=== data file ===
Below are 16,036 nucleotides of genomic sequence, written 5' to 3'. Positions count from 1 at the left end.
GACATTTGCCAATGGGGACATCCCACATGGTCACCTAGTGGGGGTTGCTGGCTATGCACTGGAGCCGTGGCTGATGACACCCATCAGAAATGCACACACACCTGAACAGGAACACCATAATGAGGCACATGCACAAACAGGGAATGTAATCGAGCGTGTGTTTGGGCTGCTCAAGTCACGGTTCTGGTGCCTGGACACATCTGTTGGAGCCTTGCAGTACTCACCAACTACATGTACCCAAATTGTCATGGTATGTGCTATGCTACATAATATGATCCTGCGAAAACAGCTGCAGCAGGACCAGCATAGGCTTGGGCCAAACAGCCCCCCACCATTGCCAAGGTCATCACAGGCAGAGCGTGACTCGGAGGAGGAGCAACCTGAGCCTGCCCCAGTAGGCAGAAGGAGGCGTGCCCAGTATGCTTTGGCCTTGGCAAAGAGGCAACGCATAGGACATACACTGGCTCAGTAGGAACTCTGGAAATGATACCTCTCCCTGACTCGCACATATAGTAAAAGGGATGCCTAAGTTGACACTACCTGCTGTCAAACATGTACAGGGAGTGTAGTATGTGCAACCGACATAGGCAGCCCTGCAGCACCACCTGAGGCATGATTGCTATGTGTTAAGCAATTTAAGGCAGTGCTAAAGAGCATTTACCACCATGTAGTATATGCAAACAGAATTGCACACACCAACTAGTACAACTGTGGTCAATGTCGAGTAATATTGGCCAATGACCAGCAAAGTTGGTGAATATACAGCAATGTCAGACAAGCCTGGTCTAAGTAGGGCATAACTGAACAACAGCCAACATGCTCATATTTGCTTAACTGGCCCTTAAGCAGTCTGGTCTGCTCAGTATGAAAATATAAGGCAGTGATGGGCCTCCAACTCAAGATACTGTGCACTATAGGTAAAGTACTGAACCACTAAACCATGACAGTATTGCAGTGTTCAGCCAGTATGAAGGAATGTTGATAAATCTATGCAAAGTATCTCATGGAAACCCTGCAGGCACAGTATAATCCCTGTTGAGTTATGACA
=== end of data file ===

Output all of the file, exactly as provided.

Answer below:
Below are 16,036 nucleotides of genomic sequence, written 5' to 3'. Positions count from 1 at the left end.
GACATTTGCCAATGGGGACATCCCACATGGTCACCTAGTGGGGGTTGCTGGCTATGCACTGGAGCCGTGGCTGATGACACCCATCAGAAATGCACACACACCTGAACAGGAACACCATAATGAGGCACATGCACAAACAGGGAATGTAATCGAGCGTGTGTTTGGGCTGCTCAAGTCACGGTTCTGGTGCCTGGACACATCTGTTGGAGCCTTGCAGTACTCACCAACTACATGTACCCAAATTGTCATGGTATGTGCTATGCTACATAATATGATCCTGCGAAAACAGCTGCAGCAGGACCAGCATAGGCTTGGGCCAAACAGCCCCCCACCATTGCCAAGGTCATCACAGGCAGAGCGTGACTCGGAGGAGGAGCAACCTGAGCCTGCCCCAGTAGGCAGAAGGAGGCGTGCCCAGTATGCTTTGGCCTTGGCAAAGAGGCAACGCATAGGACATACACTGGCTCAGTAGGAACTCTGGAAATGATACCTCTCCCTGACTCGCACATATAGTAAAAGGGATGCCTAAGTTGACACTACCTGCTGTCAAACATGTACAGGGAGTGTAGTATGTGCAACCGACATAGGCAGCCCTGCAGCACCACCTGAGGCATGATTGCTATGTGTTAAGCAATTTAAGGCAGTGCTAAAGAGCATTTACCACCATGTAGTATATGCAAACAGAATTGCACACACCAACTAGTACAACTGTGGTCAATGTCGAGTAATATTGGCCAATGACCAGCAAAGTTGGTGAATATACAGCAATGTCAGACAAGCCTGGTCTAAGTAGGGCATAACTGAACAACAGCCAACATGCTCATATTTGCTTAACTGGCCCTTAAGCAGTCTGGTCTGCTCAGTATGAAAATATAAGGCAGTGATGGGCCTCCAACTCAAGATACTGTGCACTATAGGTAAAGTACTGAACCACTAAACCATGACAGTATTGCAGTGTTCAGCCAGTATGAAGGAATGTTGATAAATCTATGCAAAGTATCTCATGGAAACCCTGCAGGCACAGTATAATCCCTGTTGAGTTATGACA